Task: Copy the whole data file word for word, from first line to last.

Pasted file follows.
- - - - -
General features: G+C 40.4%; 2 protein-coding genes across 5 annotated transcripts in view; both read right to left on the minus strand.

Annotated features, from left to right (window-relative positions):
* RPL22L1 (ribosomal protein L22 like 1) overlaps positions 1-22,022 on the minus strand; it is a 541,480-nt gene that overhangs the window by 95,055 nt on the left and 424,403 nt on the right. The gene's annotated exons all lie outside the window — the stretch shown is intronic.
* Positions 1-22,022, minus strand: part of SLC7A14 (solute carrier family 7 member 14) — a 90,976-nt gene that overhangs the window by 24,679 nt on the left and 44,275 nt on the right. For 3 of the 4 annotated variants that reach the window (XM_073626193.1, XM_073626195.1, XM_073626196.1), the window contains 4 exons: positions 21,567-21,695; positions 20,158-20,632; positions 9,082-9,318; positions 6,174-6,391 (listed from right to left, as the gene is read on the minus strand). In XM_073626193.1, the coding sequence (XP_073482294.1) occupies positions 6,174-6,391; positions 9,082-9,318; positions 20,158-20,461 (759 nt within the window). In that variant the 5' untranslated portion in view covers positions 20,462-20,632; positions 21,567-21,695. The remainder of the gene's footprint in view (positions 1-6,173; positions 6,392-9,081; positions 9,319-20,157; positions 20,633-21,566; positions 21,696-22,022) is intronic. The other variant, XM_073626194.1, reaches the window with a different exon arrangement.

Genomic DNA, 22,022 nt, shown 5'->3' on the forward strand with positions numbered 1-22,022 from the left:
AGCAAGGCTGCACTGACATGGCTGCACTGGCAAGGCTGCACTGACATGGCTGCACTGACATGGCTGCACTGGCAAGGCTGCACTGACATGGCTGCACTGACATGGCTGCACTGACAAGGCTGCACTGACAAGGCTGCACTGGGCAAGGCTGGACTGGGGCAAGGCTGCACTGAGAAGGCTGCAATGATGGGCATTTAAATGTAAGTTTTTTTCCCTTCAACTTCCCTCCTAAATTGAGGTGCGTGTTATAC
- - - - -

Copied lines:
General features: G+C 40.4%; 2 protein-coding genes across 5 annotated transcripts in view; both read right to left on the minus strand.

Annotated features, from left to right (window-relative positions):
* RPL22L1 (ribosomal protein L22 like 1) overlaps positions 1-22,022 on the minus strand; it is a 541,480-nt gene that overhangs the window by 95,055 nt on the left and 424,403 nt on the right. The gene's annotated exons all lie outside the window — the stretch shown is intronic.
* Positions 1-22,022, minus strand: part of SLC7A14 (solute carrier family 7 member 14) — a 90,976-nt gene that overhangs the window by 24,679 nt on the left and 44,275 nt on the right. For 3 of the 4 annotated variants that reach the window (XM_073626193.1, XM_073626195.1, XM_073626196.1), the window contains 4 exons: positions 21,567-21,695; positions 20,158-20,632; positions 9,082-9,318; positions 6,174-6,391 (listed from right to left, as the gene is read on the minus strand). In XM_073626193.1, the coding sequence (XP_073482294.1) occupies positions 6,174-6,391; positions 9,082-9,318; positions 20,158-20,461 (759 nt within the window). In that variant the 5' untranslated portion in view covers positions 20,462-20,632; positions 21,567-21,695. The remainder of the gene's footprint in view (positions 1-6,173; positions 6,392-9,081; positions 9,319-20,157; positions 20,633-21,566; positions 21,696-22,022) is intronic. The other variant, XM_073626194.1, reaches the window with a different exon arrangement.

Genomic DNA, 22,022 nt, shown 5'->3' on the forward strand with positions numbered 1-22,022 from the left:
AGCAAGGCTGCACTGACATGGCTGCACTGGCAAGGCTGCACTGACATGGCTGCACTGACATGGCTGCACTGGCAAGGCTGCACTGACATGGCTGCACTGACATGGCTGCACTGACAAGGCTGCACTGACAAGGCTGCACTGGGCAAGGCTGGACTGGGGCAAGGCTGCACTGAGAAGGCTGCAATGATGGGCATTTAAATGTAAGTTTTTTTCCCTTCAACTTCCCTCCTAAATTGAGGTGCGTGTTATAC